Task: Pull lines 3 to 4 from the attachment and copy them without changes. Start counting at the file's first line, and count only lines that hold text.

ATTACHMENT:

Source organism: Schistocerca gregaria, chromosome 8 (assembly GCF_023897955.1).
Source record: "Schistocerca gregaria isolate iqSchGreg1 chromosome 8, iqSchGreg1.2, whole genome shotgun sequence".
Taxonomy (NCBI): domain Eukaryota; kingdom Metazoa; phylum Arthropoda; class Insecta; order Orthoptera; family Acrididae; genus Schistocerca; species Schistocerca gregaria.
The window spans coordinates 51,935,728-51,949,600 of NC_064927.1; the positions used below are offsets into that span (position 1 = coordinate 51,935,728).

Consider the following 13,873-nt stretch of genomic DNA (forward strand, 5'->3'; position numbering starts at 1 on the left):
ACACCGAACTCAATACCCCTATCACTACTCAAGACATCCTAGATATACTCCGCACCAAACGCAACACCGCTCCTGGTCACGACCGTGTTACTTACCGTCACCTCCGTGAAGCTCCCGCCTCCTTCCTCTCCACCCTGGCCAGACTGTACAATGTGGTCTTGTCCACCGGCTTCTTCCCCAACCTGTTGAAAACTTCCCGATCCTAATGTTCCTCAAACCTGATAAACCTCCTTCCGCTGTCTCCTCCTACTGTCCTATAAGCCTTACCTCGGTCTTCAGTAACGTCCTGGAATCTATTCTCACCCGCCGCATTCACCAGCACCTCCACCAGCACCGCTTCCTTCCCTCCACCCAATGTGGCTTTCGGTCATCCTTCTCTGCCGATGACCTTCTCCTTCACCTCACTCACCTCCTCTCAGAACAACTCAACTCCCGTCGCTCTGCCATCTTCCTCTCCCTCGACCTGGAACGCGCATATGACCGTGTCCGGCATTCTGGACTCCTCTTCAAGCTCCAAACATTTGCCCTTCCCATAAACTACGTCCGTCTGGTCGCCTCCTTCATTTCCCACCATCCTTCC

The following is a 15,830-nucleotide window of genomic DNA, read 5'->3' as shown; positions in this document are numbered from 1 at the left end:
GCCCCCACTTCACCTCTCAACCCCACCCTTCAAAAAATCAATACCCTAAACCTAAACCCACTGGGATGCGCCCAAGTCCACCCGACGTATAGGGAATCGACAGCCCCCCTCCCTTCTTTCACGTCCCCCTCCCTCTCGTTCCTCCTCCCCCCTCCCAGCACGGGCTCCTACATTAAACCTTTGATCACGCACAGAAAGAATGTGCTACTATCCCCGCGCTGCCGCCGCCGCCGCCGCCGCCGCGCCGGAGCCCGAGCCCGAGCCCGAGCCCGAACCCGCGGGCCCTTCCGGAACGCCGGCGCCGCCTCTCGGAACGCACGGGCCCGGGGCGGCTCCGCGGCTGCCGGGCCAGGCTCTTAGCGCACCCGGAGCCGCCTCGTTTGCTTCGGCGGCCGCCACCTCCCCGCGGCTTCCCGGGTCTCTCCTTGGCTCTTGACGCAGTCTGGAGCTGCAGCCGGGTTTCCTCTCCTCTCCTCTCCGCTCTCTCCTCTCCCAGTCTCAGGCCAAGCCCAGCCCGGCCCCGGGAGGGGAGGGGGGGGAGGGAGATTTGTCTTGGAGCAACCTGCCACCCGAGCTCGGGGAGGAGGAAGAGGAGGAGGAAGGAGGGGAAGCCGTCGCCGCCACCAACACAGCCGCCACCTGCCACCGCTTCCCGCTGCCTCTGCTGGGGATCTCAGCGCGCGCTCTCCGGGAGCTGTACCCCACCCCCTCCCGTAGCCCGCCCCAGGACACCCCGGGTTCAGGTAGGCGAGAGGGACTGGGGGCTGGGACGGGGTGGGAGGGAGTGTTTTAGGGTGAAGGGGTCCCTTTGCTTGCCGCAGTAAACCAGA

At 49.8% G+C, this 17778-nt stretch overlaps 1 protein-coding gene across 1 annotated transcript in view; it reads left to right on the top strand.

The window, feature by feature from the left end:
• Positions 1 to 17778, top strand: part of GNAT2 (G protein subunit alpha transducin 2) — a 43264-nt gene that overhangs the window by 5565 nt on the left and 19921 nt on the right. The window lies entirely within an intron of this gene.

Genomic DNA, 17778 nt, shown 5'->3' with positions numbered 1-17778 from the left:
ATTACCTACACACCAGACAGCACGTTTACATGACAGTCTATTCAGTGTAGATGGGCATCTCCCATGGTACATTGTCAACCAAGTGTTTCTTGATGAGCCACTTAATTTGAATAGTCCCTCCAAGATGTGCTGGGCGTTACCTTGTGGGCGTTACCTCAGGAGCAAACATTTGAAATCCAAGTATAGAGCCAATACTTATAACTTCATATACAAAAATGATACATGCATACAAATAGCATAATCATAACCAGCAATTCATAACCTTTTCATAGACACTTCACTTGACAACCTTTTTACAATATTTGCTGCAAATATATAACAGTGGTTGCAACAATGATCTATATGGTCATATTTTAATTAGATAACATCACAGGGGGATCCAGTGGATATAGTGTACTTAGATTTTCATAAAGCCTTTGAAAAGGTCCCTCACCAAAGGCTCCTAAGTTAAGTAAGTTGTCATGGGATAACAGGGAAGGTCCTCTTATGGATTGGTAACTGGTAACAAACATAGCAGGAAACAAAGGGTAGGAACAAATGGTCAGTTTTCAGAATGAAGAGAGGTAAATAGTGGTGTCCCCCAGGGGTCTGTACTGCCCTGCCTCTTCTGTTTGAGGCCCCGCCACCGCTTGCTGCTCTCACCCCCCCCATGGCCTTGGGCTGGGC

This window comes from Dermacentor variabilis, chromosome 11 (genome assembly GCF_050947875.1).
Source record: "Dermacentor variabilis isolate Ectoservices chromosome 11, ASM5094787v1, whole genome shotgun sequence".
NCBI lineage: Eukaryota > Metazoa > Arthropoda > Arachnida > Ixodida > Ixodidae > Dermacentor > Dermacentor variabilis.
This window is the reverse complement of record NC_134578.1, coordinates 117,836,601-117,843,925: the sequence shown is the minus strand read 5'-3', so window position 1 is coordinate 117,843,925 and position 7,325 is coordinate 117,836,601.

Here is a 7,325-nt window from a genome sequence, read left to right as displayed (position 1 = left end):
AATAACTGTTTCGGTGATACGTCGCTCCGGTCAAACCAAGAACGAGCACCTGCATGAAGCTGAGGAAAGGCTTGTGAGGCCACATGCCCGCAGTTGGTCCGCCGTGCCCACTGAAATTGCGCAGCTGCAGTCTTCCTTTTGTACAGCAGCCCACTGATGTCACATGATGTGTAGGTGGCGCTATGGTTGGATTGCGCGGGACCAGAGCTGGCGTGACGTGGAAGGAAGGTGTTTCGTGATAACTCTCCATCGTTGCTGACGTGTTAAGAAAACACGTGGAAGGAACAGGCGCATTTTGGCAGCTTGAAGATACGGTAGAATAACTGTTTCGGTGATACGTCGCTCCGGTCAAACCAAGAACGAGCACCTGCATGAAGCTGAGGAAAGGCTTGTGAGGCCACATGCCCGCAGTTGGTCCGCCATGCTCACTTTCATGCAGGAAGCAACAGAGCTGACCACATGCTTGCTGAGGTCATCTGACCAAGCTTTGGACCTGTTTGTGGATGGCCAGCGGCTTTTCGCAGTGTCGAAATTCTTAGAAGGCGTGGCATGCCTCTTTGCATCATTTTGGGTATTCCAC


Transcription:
Taxonomy (NCBI): domain Eukaryota; kingdom Metazoa; phylum Arthropoda; class Insecta; order Orthoptera; family Acrididae; genus Schistocerca; species Schistocerca gregaria.
The window spans coordinates 51,935,728-51,949,600 of NC_064927.1; the positions used below are offsets into that span (position 1 = coordinate 51,935,728).